That culture is the be-all-end-all of any dispute is a rhetorical move I find both idiotic and emotionally draining. I remember Disability Awareness Consultant Andrew Gurza’s joke about a Marie Kondo–type show where disabled experts ask if something is accessible, and if not, they get rid of it. I want all of Europe to be uniform, nondescript blacktop. I want accessible brutalism declared in vogue again; I want cobblestone declared illegal tomorrow. If old UNESCO-protected buildings lack an elevator, gut these heritage sites and put elevators in. There is no history in calçada for me and mine, however Portuguese we might be. My wheels benefit from calçada’s absence, and so do my mother’s, and so would my father’s, were he able to travel.

What is culture in the face of being in the world?

Upon visiting London for the first time, I make it a point to visit Abbey Road. It is something that I’d rather not do, but I know that it is the first thing on Dad’s bucket list—he’s a lifelong Beatles fan. I notice that both sides of Abbey Road have curb cuts, but if you look at on-set supplementary photos of when the iconic photo was taken, you’ll notice that both sides of Abbey Road, at the time, were inaccessible.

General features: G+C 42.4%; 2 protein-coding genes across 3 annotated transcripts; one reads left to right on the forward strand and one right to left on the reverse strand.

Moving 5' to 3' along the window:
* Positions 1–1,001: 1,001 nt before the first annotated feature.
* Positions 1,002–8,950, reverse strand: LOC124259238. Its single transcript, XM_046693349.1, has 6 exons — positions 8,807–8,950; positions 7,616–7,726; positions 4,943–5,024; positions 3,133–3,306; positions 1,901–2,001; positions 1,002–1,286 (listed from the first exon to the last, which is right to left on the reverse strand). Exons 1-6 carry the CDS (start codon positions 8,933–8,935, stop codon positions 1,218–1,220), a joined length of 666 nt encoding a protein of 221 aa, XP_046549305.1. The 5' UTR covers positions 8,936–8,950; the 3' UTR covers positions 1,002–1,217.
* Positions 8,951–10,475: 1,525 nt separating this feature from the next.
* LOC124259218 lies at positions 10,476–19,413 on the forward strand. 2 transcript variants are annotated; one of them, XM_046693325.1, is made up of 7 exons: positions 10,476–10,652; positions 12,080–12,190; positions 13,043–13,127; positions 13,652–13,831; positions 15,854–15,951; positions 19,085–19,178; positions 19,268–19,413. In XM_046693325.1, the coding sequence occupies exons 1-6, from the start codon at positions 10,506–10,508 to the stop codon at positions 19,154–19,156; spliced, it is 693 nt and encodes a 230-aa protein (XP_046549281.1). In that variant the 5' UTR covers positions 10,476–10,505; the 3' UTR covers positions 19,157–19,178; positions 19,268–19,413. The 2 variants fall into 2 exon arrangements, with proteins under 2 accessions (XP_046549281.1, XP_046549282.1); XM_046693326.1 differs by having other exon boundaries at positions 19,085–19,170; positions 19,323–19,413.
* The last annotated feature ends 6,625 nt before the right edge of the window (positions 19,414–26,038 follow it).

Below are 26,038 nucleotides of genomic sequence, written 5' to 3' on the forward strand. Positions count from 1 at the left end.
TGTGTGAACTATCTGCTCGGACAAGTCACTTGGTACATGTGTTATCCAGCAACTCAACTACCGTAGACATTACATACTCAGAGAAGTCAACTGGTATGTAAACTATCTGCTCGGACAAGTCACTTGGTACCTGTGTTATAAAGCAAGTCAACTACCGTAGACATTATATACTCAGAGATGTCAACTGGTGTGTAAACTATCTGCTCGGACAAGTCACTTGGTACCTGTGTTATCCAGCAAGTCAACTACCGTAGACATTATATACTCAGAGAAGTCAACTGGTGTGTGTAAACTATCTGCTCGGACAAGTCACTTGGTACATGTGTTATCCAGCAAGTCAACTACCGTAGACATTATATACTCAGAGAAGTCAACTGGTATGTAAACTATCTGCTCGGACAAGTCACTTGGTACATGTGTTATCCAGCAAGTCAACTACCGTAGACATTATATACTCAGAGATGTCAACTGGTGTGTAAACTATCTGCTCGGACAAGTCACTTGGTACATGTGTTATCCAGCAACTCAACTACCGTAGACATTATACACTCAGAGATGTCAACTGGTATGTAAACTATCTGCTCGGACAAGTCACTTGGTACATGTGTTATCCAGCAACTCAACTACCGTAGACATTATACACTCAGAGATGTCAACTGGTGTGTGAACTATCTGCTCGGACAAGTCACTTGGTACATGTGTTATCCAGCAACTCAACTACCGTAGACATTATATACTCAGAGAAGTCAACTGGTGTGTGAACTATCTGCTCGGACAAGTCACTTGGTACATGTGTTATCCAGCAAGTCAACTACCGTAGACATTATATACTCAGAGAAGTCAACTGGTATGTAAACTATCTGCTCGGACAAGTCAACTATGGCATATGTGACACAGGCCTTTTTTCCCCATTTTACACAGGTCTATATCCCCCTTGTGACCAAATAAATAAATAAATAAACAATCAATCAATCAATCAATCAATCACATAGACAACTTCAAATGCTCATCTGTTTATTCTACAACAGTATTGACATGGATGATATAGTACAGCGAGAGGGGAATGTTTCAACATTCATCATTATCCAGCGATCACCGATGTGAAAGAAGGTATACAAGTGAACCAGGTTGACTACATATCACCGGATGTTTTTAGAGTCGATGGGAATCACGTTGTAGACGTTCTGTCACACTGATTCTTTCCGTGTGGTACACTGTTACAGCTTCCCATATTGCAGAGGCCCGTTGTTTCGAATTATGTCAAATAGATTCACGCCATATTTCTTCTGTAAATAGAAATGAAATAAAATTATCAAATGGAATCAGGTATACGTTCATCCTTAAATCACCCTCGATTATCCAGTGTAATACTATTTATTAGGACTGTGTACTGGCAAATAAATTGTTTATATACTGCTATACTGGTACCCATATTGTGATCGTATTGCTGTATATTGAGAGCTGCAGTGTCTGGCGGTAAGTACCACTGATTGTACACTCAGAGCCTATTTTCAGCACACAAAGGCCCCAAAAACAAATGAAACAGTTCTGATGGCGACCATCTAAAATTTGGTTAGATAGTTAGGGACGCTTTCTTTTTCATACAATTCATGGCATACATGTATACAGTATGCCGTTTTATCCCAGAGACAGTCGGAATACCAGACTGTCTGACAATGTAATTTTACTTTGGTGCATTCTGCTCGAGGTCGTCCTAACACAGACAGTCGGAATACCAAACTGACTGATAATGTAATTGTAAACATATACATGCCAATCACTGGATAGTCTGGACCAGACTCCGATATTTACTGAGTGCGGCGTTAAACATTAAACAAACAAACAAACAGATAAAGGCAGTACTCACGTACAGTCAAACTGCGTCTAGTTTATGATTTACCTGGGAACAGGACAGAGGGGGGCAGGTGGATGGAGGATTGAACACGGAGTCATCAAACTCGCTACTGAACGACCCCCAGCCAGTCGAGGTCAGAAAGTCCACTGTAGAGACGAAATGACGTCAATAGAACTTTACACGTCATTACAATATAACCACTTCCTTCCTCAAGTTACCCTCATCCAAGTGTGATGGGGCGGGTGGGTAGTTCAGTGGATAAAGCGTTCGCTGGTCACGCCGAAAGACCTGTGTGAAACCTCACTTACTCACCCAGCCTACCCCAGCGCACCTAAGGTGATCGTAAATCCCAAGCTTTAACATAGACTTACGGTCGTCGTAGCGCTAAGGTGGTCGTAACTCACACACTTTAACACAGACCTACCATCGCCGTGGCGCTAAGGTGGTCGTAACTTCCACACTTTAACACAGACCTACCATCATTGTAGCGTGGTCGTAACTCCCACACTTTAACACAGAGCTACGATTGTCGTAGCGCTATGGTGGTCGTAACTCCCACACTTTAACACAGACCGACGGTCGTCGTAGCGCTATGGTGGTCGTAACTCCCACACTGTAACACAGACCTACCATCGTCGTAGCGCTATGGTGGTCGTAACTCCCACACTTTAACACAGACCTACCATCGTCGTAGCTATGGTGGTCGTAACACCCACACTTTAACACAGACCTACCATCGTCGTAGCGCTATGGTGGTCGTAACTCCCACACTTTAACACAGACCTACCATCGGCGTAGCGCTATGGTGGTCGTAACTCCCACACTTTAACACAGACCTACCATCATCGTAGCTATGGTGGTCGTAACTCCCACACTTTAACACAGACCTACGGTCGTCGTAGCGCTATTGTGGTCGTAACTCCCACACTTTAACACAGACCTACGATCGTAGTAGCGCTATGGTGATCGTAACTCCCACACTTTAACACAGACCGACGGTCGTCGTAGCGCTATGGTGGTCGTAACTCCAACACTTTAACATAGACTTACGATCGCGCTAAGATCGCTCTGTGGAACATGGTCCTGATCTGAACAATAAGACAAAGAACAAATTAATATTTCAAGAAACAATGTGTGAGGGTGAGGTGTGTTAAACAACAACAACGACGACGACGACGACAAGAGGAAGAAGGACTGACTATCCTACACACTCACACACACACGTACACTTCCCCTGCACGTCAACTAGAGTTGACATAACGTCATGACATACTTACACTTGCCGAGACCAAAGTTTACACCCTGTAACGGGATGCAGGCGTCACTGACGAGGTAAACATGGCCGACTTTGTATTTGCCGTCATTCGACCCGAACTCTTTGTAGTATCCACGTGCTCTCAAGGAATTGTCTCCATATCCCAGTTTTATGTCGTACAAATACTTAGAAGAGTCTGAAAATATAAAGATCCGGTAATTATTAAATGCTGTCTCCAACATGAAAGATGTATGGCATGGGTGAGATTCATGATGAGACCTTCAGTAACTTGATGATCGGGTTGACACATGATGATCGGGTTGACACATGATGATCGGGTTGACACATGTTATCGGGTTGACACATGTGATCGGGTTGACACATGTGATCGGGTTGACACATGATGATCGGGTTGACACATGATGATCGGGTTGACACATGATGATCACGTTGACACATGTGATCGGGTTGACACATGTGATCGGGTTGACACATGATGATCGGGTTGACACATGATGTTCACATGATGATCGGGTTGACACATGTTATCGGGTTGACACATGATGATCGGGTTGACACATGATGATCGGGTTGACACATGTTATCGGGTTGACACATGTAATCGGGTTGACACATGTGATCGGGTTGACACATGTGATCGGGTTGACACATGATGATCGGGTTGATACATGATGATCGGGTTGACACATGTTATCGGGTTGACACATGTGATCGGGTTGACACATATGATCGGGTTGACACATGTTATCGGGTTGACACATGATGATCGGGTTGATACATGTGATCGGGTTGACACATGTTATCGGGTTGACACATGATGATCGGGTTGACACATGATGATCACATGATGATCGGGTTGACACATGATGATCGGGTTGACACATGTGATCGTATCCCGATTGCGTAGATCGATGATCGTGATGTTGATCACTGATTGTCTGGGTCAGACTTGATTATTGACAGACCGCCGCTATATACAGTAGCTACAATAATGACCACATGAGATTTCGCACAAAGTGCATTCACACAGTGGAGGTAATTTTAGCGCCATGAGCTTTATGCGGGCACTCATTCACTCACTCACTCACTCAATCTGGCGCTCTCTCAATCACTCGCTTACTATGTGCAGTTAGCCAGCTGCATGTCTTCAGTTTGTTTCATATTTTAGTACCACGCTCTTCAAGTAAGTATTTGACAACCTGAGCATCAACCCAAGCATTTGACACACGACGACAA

Após de chegar em Portugal, percebe-se que, em vez de legendas, há, normalmente, uma pessoa no canto da ecrã da televisão a fazer linguagem gestual. Aprendi que as notícias fazem isto porque, infelizmente, ainda existem surdos que são analfabetos. Ainda não percebo porquê exatamente, mas, pelo menos em Portugal, é principalmente os evangélicos que trabalham em nome dos surdos.

“I’m the best faller you’ve ever seen. I’ll never break a hip. I fall a lot, but I’ll get back up again.” —Mom, often

“I have no regrets in life. The process I went through took me where I am today. Everything happens for a reason. I’ve grown and I’m moving on.” —professional skateboarder Christian Hosoi, Christian Hosoi Talks on Rise, Fall, and Rise, ESPN Playbook

“But how could I expect that the platonist books would ever teach me charity? I believe that it was by your will that I came across those books before I studied the Scriptures, because you wished me always to remember the impression they had made on me, so that later on, when I had been chastened by your Holy Writ and my wounds had been touched by your healing hand, I should be able to see and understand the difference between presumption and confession.” —St. Augustine, Confessions

“I don’t think everything happens for a reason.” —Mom, 2016